Viniece Jennings is a Senior Fellow in the Environmental Leadership Program. I met Viniece when I spoke at the NextGen Conference in Washington, was intrigued, and have asked her to guest blog. Enjoy!
Recently, I (Viniece) took the Strengths Finder survey. I was both reassured and surprised by the results. Some of my top strengths included Woo (socially outgoing), Responsibility (someone others trust to get things done), and Relator (genuine and authentic). While I was happy to discover that I am considered emotionally intelligent, my Type A alter-ego was disappointed that qualities such as strategic, analytical or focus weren’t in my lineup.
Wondering if the survey was somehow incomplete, I asked friends and colleagues about my results. They responded ‘yep that’s you’ or ‘that quality really sets you apart.’ Given I have a PhD in environmental science and I'm currently working as a research scientist, I expected myself to be mechanically analytical, inquisitive about everything environmental, and perhaps walking around with a statistics book. After all, I’ve done well in science since I was a kid. Science taught me to systematically explore a body of work and challenge established thought.
Given this seeming disconnect between my training and reported strengths, I reviewed my curriculum vitae looking for my experiences that were not only impressive but fulfilling. For example, during undergrad I initiated a paper recycling program. Granted, I could be considered a tree hugger but there's more to the story. The county where I'm from in Georgia has a lot of landfills and suspected to be an environmental justice case. I later learned that the trash that goes into the landfills in my community maybe brought in from different states, like Delaware. After starting college in Delaware, I was sick inside every time I saw someone waste something because it could be shipped to my community in Georgia. That's when I wrote a mini grant and managed an entire campus program in my spare time. A college friend recently sent me a picture of the new recycling bins at our alma mater and texted ‘all because of you.' It was in this experience, I discovered how science and my empathic strengths intertwined and brought me a great sense of accomplishment.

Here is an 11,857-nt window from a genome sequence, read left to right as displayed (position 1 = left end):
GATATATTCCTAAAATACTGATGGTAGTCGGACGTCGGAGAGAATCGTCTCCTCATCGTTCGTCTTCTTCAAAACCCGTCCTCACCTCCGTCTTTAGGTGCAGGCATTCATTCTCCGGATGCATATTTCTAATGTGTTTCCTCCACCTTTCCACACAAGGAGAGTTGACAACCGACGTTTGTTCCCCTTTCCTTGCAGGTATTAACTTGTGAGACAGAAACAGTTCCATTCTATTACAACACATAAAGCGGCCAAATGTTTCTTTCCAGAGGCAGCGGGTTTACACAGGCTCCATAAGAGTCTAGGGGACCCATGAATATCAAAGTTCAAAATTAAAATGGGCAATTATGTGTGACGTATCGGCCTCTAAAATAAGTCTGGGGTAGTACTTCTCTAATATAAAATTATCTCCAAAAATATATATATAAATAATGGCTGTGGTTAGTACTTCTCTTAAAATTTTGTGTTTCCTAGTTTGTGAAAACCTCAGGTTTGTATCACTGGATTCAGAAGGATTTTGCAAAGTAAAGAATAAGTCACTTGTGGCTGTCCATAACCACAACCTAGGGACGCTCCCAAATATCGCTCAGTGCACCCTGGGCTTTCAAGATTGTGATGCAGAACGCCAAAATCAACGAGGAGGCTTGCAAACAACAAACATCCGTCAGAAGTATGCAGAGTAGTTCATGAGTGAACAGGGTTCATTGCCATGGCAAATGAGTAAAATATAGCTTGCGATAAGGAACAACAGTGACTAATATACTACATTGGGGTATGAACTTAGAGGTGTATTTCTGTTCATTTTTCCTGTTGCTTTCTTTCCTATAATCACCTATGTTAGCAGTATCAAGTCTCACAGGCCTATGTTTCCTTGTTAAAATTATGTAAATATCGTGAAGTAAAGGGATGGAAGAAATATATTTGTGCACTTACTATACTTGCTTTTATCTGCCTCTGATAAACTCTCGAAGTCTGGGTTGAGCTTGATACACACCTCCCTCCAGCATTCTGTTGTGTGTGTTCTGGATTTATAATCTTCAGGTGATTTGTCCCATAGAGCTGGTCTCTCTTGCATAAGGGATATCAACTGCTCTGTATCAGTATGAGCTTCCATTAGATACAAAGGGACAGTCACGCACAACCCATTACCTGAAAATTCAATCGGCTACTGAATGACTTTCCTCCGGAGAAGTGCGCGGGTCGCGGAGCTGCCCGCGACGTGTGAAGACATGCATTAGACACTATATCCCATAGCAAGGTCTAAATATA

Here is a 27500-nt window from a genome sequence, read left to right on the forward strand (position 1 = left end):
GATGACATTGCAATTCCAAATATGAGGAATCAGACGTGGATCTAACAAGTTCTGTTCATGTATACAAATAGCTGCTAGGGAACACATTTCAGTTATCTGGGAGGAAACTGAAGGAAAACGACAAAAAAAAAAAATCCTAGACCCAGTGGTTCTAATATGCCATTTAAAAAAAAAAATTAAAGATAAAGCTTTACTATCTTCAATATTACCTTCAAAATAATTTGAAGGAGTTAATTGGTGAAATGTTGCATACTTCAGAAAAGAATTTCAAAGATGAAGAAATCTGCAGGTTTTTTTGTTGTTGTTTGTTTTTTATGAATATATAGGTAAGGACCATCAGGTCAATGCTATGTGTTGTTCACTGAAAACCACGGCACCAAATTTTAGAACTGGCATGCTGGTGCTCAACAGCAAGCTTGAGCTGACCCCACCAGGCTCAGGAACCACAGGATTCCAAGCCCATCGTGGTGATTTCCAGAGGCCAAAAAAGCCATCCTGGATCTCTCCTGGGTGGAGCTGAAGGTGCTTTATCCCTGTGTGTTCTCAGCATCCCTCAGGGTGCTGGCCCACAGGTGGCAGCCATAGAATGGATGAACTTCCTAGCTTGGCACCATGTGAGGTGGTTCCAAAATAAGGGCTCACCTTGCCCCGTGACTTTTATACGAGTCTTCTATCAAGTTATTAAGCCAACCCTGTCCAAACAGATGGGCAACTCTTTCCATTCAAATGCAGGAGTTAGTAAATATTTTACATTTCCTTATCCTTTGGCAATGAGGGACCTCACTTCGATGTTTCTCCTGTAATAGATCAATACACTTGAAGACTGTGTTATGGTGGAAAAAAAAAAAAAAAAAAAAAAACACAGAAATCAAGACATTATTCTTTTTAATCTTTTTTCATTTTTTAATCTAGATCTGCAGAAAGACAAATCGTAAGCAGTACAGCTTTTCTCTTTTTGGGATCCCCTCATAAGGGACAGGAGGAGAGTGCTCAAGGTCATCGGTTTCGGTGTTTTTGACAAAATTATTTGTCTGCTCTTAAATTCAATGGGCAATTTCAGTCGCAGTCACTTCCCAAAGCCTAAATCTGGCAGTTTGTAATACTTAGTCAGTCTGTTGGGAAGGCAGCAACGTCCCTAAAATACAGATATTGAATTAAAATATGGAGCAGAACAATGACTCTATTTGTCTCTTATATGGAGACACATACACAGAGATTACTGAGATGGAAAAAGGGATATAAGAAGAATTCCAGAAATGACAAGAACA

I then began to review my vision board and upcoming goals. I thought about Whitney Johnson’s article that encouraged us to ‘always, always, always, show up’ by standing in our greatness. As I reflected, I realized that it’s important to ask if you are showing up as your true self or as a mock-up that appeases the expectations of others? This introspective exercise led me to ask if I was trusting myself? According to The Speed of Trust-The One Thing that Changes Everything, having confidence in our abilities and knowing our natural talents are game changers. Owning your strengths involves activating a talent that is an inherent part of your being. When you align your strengths to your passion, you can awaken your innovative genius where the possibilities are endless.
Although I’m still uncovering my professional ‘zone,’ community engagement is a reoccurring theme in my story. Interestingly, it resonates with an education initiative that I recently organized. As I become more willing to own my innate emotional strengths and pair them with my acquired scientific expertise, I realize how this merger is shifting me into a new gear. Sometimes the best way to score in personal and career development is to own what’s already yours. You may be surprised to find out that the personalized key to unlock the door was in your hands all along.
What strengths have you worked for? Which ones comes naturally? How can you pair the two? What are your distinctive strengths — what you do well that others in your sphere don't?